Abraham Lake Ice Bubbles

Cline Landing

A great option when the ice is clear

Updated on:

Cline Landing is one of our favourite December spots but it is often snow-covered later in the season, making it harder to find bubbles.

The sheltered bay is both a curse and a blessing. Because it’s less windy here than the rest of the lake, we often see ice form one to two weeks before the rest of the lake, with the exception of Preacher’s Point. The ice is usually smooth and clear, making it a great spot especially if you happen to be there within the 10 days or so after freeze-up. On a cold day, it makes for a great option to get out of the strong winds that are common on the lake.

On the other side, the lack of wind means that the area tends to get snow-covered and to stay that way. We sometimes see it clear back up after a snowstorm but in most cases, once it’s covered in snow it stays that way for a few weeks.

The easy access to this area and smooth ice make it popular but it is easy to get away from the crowd by exploring a little further.

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Head Out On Your Own

Sometimes you just want to head out on your own to explore the area. We get it. That’s why we share guides like these. Keep in mind that these aren’t the only options to see the ice bubbles but they are the most popular and easily accessible ones.

You’ll find our guides to other ice bubble locations on Abraham Lake here.

Accessing the Ice

There is an access road providing easy access from the lake to the ice at this location. You’ll find ice bubbles as soon as you get to the ice here but keep in mind that as the winter goes on you’ll need to walk further to find clear ice. See the safety considerations below before you decide to drive down to the lake.

Ice Bubbles and Ice Features

This is one of our favourite spots as the ice starts to form, usually in mid-December. The shallow water with clear ice makes for some great views that can easily be accessed. As the winter goes on the ice lays on the ground, creating cracks and features with the ground visible below.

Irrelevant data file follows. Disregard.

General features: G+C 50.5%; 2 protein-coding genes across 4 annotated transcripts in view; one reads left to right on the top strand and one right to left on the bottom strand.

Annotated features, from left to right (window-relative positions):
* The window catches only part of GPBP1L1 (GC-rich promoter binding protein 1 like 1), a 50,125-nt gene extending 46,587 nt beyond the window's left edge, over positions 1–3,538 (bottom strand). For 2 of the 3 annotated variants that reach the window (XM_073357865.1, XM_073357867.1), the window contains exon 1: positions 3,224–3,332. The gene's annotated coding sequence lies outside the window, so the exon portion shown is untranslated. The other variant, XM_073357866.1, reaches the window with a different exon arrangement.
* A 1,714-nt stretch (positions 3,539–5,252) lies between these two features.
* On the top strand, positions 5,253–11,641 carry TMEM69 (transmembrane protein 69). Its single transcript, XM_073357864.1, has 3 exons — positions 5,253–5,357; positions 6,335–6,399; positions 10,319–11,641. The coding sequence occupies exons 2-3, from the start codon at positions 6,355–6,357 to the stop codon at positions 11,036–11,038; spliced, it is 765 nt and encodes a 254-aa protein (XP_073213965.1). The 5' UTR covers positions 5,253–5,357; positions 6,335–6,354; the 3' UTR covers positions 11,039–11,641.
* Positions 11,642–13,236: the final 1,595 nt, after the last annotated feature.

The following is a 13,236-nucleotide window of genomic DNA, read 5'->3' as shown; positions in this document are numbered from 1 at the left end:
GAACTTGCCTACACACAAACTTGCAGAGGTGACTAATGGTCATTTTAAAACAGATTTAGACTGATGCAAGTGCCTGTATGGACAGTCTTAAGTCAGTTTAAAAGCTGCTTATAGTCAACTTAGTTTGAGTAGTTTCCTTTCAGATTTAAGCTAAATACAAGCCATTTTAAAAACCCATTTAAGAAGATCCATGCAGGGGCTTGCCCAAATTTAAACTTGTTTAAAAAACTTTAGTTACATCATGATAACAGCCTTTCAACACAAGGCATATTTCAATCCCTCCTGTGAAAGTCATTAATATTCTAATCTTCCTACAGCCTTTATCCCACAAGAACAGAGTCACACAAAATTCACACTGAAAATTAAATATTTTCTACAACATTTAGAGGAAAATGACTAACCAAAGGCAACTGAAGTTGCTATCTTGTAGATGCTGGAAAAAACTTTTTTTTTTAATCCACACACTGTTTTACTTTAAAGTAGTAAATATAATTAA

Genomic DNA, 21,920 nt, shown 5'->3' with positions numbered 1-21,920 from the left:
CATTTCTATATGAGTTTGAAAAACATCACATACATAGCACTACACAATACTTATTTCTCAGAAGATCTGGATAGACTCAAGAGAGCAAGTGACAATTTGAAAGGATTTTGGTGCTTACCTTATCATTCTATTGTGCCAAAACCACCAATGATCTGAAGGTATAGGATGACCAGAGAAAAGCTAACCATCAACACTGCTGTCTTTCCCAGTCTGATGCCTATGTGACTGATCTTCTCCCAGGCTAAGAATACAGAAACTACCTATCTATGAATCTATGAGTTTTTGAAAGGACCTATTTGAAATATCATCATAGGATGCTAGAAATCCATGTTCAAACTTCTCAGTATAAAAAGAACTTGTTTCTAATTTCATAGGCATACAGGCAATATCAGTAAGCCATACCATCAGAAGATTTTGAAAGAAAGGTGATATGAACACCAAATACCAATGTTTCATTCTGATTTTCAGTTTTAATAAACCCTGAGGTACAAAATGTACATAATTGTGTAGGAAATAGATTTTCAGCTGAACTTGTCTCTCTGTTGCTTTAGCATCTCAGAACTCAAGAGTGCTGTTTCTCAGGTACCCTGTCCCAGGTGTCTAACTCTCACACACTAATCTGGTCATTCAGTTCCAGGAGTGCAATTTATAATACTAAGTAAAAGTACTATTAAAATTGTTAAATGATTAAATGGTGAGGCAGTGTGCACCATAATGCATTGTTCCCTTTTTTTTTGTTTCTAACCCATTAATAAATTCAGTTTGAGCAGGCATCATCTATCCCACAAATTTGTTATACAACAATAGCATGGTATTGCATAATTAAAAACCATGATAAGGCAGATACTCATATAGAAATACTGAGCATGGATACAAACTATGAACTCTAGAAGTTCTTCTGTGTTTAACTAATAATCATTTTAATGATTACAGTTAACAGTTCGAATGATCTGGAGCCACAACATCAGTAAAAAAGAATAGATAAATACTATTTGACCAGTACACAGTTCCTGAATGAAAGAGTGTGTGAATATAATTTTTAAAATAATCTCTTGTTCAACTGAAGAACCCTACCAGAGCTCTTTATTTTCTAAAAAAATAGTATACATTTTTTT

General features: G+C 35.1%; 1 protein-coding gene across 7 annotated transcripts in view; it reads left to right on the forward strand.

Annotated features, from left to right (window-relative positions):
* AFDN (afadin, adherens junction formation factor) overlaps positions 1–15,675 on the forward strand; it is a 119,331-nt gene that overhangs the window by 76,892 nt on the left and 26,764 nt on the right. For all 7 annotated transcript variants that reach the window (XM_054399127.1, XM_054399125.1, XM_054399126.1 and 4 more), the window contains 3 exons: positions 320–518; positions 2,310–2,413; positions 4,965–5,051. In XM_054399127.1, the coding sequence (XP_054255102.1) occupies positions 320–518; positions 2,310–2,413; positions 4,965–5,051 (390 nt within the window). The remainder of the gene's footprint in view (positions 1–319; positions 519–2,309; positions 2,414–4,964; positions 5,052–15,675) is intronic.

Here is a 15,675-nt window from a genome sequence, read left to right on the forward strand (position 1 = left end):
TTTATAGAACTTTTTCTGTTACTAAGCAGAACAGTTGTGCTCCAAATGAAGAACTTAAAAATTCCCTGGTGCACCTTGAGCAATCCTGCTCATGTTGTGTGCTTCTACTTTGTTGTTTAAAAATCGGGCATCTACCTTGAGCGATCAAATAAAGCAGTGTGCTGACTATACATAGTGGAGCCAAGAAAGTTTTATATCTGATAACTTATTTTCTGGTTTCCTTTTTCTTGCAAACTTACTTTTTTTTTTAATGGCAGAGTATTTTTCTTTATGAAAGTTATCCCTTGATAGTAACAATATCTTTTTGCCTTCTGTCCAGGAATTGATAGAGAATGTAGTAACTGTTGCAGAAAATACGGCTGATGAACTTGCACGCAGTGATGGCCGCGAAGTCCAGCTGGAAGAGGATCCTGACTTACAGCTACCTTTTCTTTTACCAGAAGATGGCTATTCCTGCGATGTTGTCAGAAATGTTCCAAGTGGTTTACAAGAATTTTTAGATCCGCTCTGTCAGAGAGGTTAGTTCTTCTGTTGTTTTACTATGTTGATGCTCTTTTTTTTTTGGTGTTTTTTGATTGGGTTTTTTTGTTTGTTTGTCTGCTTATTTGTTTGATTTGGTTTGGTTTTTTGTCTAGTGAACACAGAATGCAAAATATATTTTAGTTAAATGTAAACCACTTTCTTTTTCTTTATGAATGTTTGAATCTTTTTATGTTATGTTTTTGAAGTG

Safety Considerations

The area is relatively shallow and sheltered, reducing many of the risks we find in other sections of the lake. The main things to be aware of are the access road and the nearby Cline River.

The access road gets slippery and we see many visitors drive down each winter only to find out that their vehicle isn’t equipped for the adventure. Being stuck at the bottom of the hill means waiting for a tow truck to come from Rocky Mountain House, an hour and a half away. We recommend parking at the nearby Pinto Lake Staging Area unless you are confident you will be able to drive back up.

Exploring north from this access takes you to the area where the Cline River enters Abraham Lake. That area has ice conditions that can change quickly and where ice thickness can vary greatly over only a few metres. In general, we recommend that you avoid areas like this.

Through the Season

The ice sits on the ground by mid-January here so expect to find whiter ice than in areas like Belly of Abraham or Abraham Slabs. The sheltered bay protects from the winds but that also means that in some years the ice is snow-covered for most of the season.

December 15, 2019
December 18, 2019
December 27, 2018
February 8, 2016


We share updates on ice conditions to help you plan your adventure. Keep in mind that conditions change quickly and that weather forecasts are often unreliable in the Abraham Lake area.

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You can find us at the Nordegg Canteen:
4 Stuart Sreet, Nordegg, AB, T0M 2H0

We acknowledge that the land on which we gather, explore and adventure is home to the Îyârhe Nakoda First Nation and the Smallboy Mountain Cree, part of the Treaty 6 and Treaty 8 Territories, part of the Métis Nation of Alberta Region 3, and has been the traditional meeting ground for many Indigenous Peoples since time immemorial. We are grateful for the stewardship of these lands along with the knowledge, traditions, and teachings that have been passed down through generations.

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